Facebook Slider
Get News Alerts!
Monday, 31 July 2006 02:13

World Media Watch for July 31, 2006

  • font size decrease font size decrease font size increase font size increase font size
  • Print
  • Email

WORLD MEDIA WATCH

1//The Turkish Daily News, Turkey--IRAQI PARTIES DISCUSS THEIR FUTURE AT ISTANBUL MEETING (Representatives from the main political parties in Iraq gathered in Istanbul for a three day U.N.-sponsored meeting that ended on Friday. The meeting, served as a platform for them to discuss their views on reforms the country needs. The 36 representatives, drawn from Sunni, Shiite, Kurdish and Turkmen groups, addressed issues such as the functioning of public services, transparency of government action and the organization of the armed forces, during the meeting hosted by the Turkish government. In their conclusions, presented to reporters by the former president of the country's constitutional commission, Sheikh Humam Hammudi, they underlined the importance of the separation of powers within the state, civilian control of the armed forces and the disarming of militias. … As for the host country's part, Ambassador O?uz Çelikkol, Turkey's special envoy to Iraq, expressed Turkey's readiness for hosting such other meetings concerning Iraq in collaboration with the United Nations.)

2//The Daily Star, Lebanon--IRAQI OIL MINISTER UPBEAT ABOUT FOREIGN OIL COMPANIES’ WILLINGNESS TO HELP (International oil companies have shown "serious willingness" to help develop Iraq's oil industry, the country's oil minister said Sunday after a trip to the United States. Speaking before Parliament to discuss the United Nations plan for an "International Compact" to develop the Iraqi economy, Hussein Shahristani said that he met with several international oil companies, though the country's new investment legislation would not allow them to invest in upstream activities. … Shahristani also described a pair of laws that were now before Parliament to boost the sector, including the long-awaited Iraqi investment law. "This law will allow the domestic and international private sector to invest in all fields of oil production, except for exploration and drilling for crude oil," he said. "These areas are reserved for the Iraqi state," Shahristani said. … Shahristani said that moves were under way to expand the countries from which Iraq imports finished products, particularly from the "east" - suggesting Iran - following the disruption of imports from Turkey and the Mediterranean. A second law before Parliament will allow the private sector to import finished products and operate gas stations. Currently the government produces 10 million liters a day and imports another 7 million liters, well short of an estimated daily demand of 22 million liters.)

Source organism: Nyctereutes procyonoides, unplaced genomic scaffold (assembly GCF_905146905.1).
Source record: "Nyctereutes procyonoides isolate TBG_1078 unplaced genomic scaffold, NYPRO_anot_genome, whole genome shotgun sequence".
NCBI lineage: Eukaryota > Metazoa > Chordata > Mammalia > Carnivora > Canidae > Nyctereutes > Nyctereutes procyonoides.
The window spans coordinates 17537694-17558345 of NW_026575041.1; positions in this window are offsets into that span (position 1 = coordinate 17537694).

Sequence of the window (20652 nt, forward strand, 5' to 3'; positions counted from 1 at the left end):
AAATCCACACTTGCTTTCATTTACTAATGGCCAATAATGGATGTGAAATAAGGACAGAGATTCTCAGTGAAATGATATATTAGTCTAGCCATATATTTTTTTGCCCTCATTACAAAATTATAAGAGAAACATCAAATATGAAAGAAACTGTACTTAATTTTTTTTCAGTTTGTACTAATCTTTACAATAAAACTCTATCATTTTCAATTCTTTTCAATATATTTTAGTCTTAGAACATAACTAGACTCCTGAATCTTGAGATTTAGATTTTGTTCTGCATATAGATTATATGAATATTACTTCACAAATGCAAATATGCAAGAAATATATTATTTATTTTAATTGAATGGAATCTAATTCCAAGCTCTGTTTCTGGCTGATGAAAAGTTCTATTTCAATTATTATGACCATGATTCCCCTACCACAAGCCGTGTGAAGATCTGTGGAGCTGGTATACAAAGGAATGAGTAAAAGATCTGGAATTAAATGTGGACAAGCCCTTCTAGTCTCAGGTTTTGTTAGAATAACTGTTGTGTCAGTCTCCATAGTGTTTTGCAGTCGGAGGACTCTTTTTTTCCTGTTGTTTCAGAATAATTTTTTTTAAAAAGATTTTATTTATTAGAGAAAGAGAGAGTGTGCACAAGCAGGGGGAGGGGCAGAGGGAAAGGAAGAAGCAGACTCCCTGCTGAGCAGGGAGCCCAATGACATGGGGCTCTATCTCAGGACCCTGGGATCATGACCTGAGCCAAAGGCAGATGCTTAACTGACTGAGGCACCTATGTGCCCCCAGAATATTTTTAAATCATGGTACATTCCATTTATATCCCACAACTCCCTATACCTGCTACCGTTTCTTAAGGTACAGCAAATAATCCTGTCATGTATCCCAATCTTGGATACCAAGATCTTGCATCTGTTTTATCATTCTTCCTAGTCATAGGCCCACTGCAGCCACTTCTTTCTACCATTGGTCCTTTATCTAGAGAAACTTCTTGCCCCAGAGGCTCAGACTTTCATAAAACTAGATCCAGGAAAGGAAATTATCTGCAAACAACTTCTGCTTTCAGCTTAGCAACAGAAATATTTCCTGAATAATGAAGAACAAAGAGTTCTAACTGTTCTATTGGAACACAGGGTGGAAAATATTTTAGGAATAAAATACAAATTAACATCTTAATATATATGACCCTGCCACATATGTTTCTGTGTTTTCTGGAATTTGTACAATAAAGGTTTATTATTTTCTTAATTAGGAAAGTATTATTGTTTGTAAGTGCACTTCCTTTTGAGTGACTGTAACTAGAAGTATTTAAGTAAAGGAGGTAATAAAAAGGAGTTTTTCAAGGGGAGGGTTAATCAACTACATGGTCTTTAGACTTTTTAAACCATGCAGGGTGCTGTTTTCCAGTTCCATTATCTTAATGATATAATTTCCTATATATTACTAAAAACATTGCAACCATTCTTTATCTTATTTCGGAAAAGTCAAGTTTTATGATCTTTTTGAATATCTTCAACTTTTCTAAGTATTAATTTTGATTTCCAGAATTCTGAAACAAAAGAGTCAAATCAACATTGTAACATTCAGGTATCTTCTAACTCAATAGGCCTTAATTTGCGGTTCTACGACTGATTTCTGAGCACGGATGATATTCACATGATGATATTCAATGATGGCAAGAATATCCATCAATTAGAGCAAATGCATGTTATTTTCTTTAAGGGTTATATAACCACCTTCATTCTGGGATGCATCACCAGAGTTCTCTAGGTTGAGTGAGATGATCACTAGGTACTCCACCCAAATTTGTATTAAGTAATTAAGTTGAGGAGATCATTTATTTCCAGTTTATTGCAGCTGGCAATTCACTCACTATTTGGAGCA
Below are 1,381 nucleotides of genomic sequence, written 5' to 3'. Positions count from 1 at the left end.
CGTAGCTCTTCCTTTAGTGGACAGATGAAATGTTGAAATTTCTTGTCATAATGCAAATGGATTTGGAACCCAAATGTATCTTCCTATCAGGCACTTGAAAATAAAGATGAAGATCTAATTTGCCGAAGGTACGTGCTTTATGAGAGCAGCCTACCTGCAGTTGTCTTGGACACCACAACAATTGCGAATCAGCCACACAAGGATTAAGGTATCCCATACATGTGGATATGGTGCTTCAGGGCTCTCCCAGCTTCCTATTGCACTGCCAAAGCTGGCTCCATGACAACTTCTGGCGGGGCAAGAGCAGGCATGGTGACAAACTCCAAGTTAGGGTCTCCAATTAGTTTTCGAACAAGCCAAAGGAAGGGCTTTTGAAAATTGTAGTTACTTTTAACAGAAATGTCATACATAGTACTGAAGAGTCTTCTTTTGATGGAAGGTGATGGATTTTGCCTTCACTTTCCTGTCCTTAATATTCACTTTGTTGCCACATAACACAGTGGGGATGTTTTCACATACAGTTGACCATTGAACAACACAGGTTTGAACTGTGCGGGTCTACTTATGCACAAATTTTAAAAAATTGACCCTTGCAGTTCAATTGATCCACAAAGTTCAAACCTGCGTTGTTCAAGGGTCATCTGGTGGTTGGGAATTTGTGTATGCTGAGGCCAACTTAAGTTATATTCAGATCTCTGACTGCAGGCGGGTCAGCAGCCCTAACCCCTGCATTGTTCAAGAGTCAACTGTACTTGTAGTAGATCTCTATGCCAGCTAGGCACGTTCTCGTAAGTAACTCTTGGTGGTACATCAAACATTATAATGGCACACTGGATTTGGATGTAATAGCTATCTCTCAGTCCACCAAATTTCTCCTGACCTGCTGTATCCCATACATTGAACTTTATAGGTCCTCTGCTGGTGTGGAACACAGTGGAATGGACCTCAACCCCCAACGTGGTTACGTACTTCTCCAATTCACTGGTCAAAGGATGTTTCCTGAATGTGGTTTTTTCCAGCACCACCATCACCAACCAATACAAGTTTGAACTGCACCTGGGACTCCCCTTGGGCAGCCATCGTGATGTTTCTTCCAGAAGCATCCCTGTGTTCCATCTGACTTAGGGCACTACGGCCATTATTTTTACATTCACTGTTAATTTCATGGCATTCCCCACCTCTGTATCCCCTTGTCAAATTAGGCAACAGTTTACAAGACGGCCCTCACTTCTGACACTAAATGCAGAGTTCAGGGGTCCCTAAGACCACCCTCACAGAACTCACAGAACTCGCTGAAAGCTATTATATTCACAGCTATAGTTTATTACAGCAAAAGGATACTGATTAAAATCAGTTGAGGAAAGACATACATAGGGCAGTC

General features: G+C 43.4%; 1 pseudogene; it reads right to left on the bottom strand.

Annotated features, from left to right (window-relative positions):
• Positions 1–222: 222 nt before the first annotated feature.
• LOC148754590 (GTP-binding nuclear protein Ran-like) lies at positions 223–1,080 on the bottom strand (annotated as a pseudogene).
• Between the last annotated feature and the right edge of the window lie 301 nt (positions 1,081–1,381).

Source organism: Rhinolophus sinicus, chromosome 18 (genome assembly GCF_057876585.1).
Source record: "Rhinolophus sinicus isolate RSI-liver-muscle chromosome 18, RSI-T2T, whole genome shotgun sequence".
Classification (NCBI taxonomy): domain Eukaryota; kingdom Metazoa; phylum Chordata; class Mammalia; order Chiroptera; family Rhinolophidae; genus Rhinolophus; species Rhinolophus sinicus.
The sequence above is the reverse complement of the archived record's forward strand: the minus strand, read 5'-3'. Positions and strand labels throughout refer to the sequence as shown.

3//The Daily Times, Pakistan--PAKISTAN SAYS NUCLEAR SITE ‘SAFE IN OUR HANDS’ (Foreign Minister Khurshid Ahmad Kasuri said on Friday that a powerful new nuclear reactor under construction was “safe in our hands” and would not spark an arms race with rival India. It’s nothing new, the world knows about it, the world knows that it’s safe in our hands,” Kasuri told AFP in an interview late Friday at a meeting of Asia’s top security forum in Kuala Lumpur. “It’s five years old, it’s nearing completion now, I don’t know the timing,” he added. The United States has urged Islamabad not to use the reactor at the Khushab nuclear complex to bolster it’s atomic weapons capability. … Pakistan remains at the heart of an investigation into a nuclear black-market headed by its disgraced chief nuclear scientist, Abdul Qadeer Khan, who confessed in 2004 to passing atomic secrets to Iran, Libya and North Korea. Kasuri, speaking at the Association of Southeast Asian Nations [ASEAN] Regional Forum, did not specify whether or not the new nuclear plant would be used to produce nuclear weapons. … Asked why the giant reactor was needed if Pakistan and India were trying to make peace, he said: “The [nuclear] programme started with India so one might ask them first.”)